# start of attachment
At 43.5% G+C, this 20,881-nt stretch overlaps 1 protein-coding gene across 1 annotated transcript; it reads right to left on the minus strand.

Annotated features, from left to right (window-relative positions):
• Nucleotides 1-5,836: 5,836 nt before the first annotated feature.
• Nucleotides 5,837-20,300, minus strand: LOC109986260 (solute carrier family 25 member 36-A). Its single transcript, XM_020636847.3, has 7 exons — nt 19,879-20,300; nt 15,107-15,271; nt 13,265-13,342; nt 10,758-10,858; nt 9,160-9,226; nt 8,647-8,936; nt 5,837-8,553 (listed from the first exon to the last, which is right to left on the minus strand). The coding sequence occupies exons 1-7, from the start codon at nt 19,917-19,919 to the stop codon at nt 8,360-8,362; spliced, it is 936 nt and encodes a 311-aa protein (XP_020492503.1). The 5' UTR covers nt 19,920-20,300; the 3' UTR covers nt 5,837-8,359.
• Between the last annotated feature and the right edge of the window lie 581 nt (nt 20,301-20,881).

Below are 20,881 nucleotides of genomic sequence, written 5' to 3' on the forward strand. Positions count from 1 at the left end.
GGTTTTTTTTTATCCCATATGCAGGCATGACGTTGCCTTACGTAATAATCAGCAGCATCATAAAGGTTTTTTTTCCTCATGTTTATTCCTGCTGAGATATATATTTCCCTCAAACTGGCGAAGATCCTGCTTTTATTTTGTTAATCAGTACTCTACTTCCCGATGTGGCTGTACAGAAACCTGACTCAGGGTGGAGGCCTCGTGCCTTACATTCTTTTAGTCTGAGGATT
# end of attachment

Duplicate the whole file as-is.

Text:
At 43.5% G+C, this 20,881-nt stretch overlaps 1 protein-coding gene across 1 annotated transcript; it reads right to left on the minus strand.

Annotated features, from left to right (window-relative positions):
• Nucleotides 1-5,836: 5,836 nt before the first annotated feature.
• Nucleotides 5,837-20,300, minus strand: LOC109986260 (solute carrier family 25 member 36-A). Its single transcript, XM_020636847.3, has 7 exons — nt 19,879-20,300; nt 15,107-15,271; nt 13,265-13,342; nt 10,758-10,858; nt 9,160-9,226; nt 8,647-8,936; nt 5,837-8,553 (listed from the first exon to the last, which is right to left on the minus strand). The coding sequence occupies exons 1-7, from the start codon at nt 19,917-19,919 to the stop codon at nt 8,360-8,362; spliced, it is 936 nt and encodes a 311-aa protein (XP_020492503.1). The 5' UTR covers nt 19,920-20,300; the 3' UTR covers nt 5,837-8,359.
• Between the last annotated feature and the right edge of the window lie 581 nt (nt 20,301-20,881).

Below are 20,881 nucleotides of genomic sequence, written 5' to 3' on the forward strand. Positions count from 1 at the left end.
GGTTTTTTTTTATCCCATATGCAGGCATGACGTTGCCTTACGTAATAATCAGCAGCATCATAAAGGTTTTTTTTCCTCATGTTTATTCCTGCTGAGATATATATTTCCCTCAAACTGGCGAAGATCCTGCTTTTATTTTGTTAATCAGTACTCTACTTCCCGATGTGGCTGTACAGAAACCTGACTCAGGGTGGAGGCCTCGTGCCTTACATTCTTTTAGTCTGAGGATT